Jeanine Durning

Jeanine Durning is an Alpert Award winning choreographer, performer and teacher, whose work has been described by The New Yorker as having both “the potential for philosophical revelation and theatrical disaster.” Her research is often motivated by fundamental questions around how our basic desire for connection and communication aligns, and often misaligns, with how our thinking and feeling come to form and action.

Since 1998, Durning has created both solo and group works that have been presented nationally and internationally. Her most recent projects are centered around a procedural practice she calls nonstopping. In 2010, Durning premiered her critically acclaimed solo inging (based on nonstop speaking) in Amsterdam, and has since then been performed over 45 times in studios, theaters, galleries, rooms and festivals across Europe (Stockholm, Berlin, Zagreb, Kristiansand/Norway, Poznan/Poland and Leuven/Belgium), the US (NYC, Los Angeles, San Francisco, Milwaukee, Williams College, UMBC), in Toronto, Canada. The arts journalist, Camille LeFevre of Minneapolis wrote: “Jeanine Durning’s inging is the cri de coeur of a dancer, choreographer and actor struggling, with every cell of her being, to smash any distinctions between those three identities while, more importantly, refuting any notions that body and mind, spirit and sensation, voice and physicality, emotion and intellect are separate.”

Durning’s work has been supported and awarded by two New York Foundation for the Arts Fellowships in Choreography (2016, 2006), the Alpert Award for Choreography (2007), the Movement Research Artist in Residence (2013-2015), Gibney Dance Center’s Dance in Process Residency (2015), Brooklyn Arts Exchange Space Grant (2013), Viola Farber Residency through Sarah Lawrence College (2007), Lower Manhattan Cultural Council Space Grant (2005), Dance Theater Workshop Choreographic Lab (2005), Dance Space Center Residency (2004), The Yard Choreographic Residency (2002), The Bossak Heilbron Charitable Foundation grant (2002), and a Meet The Composer grant (2002).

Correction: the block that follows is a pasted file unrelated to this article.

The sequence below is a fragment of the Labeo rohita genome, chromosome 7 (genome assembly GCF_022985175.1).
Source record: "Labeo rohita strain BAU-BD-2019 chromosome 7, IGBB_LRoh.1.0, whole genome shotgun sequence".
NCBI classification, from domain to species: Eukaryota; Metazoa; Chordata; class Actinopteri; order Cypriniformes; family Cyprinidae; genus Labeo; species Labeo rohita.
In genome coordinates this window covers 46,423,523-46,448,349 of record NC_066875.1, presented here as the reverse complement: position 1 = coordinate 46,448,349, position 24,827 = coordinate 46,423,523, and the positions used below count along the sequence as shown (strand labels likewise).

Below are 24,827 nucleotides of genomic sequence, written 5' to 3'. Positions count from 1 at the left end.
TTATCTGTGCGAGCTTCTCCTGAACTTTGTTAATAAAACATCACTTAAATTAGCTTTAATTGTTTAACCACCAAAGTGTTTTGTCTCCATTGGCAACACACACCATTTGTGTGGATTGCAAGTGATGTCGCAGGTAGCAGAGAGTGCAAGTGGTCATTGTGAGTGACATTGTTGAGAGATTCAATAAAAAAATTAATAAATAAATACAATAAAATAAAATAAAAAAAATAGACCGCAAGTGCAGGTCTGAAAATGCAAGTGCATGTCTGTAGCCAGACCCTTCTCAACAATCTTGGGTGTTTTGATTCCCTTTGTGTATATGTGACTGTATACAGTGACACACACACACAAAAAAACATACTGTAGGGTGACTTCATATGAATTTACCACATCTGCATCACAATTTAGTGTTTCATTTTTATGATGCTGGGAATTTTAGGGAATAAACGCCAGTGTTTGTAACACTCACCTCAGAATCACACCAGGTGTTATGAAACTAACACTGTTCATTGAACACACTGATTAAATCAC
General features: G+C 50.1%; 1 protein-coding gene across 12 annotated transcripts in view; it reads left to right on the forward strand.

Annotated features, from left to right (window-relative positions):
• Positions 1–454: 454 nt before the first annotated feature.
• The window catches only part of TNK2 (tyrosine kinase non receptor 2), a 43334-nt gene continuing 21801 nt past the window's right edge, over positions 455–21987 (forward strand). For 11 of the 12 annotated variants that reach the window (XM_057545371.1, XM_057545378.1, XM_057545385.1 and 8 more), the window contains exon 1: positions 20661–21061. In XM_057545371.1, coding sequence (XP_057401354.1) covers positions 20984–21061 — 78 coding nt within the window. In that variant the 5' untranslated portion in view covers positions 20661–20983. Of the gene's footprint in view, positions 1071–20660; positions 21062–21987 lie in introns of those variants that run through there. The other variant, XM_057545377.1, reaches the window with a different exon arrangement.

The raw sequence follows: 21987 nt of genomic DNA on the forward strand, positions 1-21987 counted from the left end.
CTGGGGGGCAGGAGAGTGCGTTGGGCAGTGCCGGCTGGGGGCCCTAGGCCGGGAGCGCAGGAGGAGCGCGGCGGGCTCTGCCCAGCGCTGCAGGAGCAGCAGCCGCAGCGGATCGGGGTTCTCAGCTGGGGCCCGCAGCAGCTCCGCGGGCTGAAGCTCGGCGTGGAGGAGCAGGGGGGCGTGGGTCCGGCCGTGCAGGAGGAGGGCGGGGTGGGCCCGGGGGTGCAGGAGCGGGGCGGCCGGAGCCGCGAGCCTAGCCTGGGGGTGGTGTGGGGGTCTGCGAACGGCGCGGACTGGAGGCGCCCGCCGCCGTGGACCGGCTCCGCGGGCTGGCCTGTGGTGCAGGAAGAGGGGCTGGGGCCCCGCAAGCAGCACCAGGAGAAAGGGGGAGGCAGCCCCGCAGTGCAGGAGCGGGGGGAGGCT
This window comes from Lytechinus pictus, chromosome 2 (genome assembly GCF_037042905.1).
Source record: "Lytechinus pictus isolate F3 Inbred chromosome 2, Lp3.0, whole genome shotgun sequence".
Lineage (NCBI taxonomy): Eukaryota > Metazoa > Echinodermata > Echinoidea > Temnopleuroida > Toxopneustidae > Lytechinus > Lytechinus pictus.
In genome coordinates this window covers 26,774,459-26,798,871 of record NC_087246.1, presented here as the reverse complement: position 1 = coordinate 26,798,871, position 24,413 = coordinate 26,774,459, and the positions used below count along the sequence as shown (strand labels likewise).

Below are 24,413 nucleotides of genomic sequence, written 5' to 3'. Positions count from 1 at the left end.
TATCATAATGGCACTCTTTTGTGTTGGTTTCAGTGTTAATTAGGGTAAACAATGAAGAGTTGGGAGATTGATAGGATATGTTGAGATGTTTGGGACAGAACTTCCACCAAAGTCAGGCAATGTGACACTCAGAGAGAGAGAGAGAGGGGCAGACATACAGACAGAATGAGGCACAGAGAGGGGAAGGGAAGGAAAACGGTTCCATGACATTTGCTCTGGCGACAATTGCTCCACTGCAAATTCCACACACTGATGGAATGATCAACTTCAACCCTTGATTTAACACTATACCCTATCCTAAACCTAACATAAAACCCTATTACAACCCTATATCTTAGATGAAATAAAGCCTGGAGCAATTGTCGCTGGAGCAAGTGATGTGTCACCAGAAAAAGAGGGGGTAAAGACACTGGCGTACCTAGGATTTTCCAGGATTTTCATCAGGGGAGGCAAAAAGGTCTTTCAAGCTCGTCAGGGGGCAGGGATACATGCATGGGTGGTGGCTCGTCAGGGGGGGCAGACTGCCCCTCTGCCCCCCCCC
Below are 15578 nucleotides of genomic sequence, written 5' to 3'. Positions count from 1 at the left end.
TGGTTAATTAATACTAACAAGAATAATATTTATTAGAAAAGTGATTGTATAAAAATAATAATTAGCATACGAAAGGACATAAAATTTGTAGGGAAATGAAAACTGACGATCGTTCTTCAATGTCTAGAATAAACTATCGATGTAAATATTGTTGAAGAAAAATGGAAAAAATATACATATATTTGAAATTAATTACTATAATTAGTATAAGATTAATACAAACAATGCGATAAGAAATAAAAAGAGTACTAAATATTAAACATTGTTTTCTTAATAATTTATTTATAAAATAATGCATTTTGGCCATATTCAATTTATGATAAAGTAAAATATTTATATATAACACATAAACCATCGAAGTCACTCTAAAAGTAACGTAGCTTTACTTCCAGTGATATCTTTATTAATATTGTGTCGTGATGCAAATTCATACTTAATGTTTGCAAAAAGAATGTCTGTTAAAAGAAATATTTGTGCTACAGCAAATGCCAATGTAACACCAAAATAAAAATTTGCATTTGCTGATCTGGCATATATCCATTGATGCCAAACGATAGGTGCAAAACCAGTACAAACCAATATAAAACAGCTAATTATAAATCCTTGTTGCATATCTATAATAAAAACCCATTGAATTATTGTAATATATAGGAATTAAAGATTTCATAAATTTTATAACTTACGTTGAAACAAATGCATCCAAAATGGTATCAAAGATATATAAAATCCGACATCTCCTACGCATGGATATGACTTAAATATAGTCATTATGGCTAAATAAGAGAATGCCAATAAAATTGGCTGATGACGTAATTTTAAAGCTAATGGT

In support of her new project dark matter, selfish portrait, Durning has received residencies at Seoul Dance Center, Korea through Movement Research Exchange and Asian Cultural Council (September 2017), the Rauschenberg Foundation Residency (November/December 2017), and several MANCC residencies (2018-19), made possible through the Mellon Foundation.

Durning is a sought-out performer, having collaborated with many choreographers, including David Dorfman (with whom she worked from 1995-2003), Susan Rethorst, Bebe Miller, Martha Clarke, Chris Yon and Richard Siegal. Since 2005, Durning has worked on and off with post-modern dance pioneer and choreographer Deborah Hay in the capacities of performer, choreographic assistant and most recently, from 2011-2013, as consultant to the Motion Bank (Frankfurt) on Ms. Hay’s choreographic and scoring practices.

Durning has had an ongoing teaching practice since 2000, facilitating classes/workshops/ateliers in movement and choreographic practices. She is dedicated to the transfer, transmission and translation of embodied knowledge to a future generation of performers and makers. She sees her teaching practice as a natural extension of her research of dance, focusing on how action, affect, content and context are in shared dialogue with choreographer, performer and audience alike. Durning has taught at numerous institutions across the US, including most recently at UCLA/WAC, and in Europe, including The School for New Dance Development (SNDO) in Amsterdam and with The Inter-University Centre for Dance (HZT) in Berlin.